Another problem: The airline alliances don’t seem very cooperative toward their fellow members. Searches on did not offer Lufthansa or Air New Zealand options. There were a few Air Canada options, but that was it. Someone might need to remind United about the whole point of the thing.

Here’s what rose to the top: The Air New Zealand flight from Los Angeles to London, and the various Lufthansa flights.

An Air New Zealand Boeing 777-219/ER landing a...
An Air New Zealand Boeing 777-219/ER landing at Vancouver International Airport (Photo credit: Wikipedia)

Air New Zealand is just a very nice airline, from its shiny-spiffy Boeing 777 aircraft to the rather good deals flying from LAX to London Heathrow. Right now, Lufthansa does not have Air New Zealand’s overwhelmingly positive reputation. But it has many flights on Airbus A380 and Boeing 747-8i aircraft – I tried building a schedule allowing us on both, but the layover times were a bit tight. So it’s a 747-8i on each trip, one of the just a year old, the other 4 years old.

Lufthansa won for one very good reason: I was able to get a decent price on flights connecting from my hometown to the Lufthansa base. On the other hand, Air New Zealand gave me a stellar price on one leg, but an astronomical one on the other. I discovered that the return flight from LAX to my hometown was the problem – I could’ve booked separately, but that’s a risky call: One delay on the international flight, and I could be in a serious bind with the domestic flight. This is really curious considering the huge number of flights from my city to LAX.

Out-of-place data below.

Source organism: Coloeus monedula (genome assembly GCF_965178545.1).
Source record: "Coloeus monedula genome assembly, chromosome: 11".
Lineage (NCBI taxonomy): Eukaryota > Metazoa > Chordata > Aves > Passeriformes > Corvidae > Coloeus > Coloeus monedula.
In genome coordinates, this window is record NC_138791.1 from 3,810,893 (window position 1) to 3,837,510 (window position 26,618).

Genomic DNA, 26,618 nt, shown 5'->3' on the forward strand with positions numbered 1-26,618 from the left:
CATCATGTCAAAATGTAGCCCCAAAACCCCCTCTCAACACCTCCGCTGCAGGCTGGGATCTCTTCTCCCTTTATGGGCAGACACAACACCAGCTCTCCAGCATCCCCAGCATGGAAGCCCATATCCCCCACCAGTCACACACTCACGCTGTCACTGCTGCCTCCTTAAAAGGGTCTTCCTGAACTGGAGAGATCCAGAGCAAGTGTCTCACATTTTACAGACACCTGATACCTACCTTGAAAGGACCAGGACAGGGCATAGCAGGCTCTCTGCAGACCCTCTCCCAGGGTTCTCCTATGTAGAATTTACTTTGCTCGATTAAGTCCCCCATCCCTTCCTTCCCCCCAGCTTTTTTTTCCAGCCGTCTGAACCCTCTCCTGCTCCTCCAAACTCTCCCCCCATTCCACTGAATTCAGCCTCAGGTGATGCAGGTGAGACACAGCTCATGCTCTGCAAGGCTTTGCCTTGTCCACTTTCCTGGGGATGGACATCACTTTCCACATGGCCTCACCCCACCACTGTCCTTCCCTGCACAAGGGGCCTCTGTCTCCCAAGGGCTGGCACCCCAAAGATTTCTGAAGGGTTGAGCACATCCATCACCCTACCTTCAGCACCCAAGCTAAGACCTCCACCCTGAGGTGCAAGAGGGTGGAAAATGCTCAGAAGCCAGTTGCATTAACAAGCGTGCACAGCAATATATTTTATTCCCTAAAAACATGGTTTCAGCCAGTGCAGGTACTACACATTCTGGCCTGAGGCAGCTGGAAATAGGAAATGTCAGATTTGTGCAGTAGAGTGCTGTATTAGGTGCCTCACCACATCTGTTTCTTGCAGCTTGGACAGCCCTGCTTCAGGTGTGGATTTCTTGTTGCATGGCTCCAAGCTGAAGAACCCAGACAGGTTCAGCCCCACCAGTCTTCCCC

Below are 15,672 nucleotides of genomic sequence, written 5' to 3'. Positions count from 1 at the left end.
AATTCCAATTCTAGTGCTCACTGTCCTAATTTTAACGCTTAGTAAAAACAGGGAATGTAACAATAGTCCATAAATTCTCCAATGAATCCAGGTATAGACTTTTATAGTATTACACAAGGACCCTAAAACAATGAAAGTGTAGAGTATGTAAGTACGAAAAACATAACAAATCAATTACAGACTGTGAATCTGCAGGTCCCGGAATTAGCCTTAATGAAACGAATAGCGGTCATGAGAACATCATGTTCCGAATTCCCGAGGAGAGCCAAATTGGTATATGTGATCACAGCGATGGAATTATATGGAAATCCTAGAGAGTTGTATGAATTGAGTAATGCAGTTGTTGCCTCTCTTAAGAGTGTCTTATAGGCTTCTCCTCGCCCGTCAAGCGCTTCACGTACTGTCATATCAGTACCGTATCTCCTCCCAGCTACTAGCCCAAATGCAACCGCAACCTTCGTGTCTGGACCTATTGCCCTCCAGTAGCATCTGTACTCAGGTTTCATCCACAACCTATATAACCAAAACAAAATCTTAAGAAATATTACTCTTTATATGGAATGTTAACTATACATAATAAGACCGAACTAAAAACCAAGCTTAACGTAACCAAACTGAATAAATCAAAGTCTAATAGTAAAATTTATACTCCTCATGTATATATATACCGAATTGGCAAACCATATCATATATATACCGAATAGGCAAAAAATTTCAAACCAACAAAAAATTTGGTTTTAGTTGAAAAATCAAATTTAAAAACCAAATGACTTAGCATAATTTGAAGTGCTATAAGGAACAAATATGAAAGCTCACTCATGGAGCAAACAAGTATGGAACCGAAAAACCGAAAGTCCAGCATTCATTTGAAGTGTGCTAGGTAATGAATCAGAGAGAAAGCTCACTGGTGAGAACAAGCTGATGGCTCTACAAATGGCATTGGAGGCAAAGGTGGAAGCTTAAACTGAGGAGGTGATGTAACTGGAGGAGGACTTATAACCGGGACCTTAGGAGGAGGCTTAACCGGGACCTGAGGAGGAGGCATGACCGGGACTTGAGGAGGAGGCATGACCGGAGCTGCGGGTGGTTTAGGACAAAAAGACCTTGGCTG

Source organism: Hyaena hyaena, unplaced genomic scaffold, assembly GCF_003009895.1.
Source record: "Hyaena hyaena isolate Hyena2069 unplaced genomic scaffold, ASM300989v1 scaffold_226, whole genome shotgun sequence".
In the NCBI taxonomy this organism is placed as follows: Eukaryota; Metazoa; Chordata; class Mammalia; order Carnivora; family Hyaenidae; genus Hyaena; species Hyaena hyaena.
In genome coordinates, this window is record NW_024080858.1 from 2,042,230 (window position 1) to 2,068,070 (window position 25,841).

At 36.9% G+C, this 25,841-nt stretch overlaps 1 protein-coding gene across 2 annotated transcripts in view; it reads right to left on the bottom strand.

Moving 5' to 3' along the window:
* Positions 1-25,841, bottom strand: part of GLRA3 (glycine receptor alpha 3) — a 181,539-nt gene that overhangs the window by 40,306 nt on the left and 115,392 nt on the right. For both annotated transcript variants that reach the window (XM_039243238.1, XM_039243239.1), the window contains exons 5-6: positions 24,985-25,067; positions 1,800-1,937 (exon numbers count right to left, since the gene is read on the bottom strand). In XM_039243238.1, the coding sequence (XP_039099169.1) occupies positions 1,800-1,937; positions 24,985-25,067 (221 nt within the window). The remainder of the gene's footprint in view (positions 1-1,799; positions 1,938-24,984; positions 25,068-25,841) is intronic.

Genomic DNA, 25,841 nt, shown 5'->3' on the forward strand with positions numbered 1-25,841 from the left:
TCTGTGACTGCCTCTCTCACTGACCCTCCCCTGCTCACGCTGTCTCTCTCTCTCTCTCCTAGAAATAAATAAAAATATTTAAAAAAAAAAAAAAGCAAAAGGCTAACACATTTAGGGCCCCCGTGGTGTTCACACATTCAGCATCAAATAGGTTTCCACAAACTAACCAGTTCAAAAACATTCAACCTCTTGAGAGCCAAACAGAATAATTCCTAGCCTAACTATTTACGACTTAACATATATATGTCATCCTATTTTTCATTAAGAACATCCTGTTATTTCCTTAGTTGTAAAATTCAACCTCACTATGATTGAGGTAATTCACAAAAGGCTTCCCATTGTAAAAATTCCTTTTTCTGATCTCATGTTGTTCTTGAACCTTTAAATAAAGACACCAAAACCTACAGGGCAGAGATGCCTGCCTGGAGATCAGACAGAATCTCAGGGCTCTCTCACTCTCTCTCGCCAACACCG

So Lufthansa won this time. Sorry, Kiwis – I wanted to fly with you again!

Here’s my experience so far with Lufthansa.

Its website is a bit glitchy. There are a few links I tried hitting that didn’t take me anywhere. The most notable is on the “Make Lufthansa an Offer” link, which should take you to a page that lets you submit a bid for an upgrade to premium economy. It took me somewhere … but it’s a page with nothing in the content well.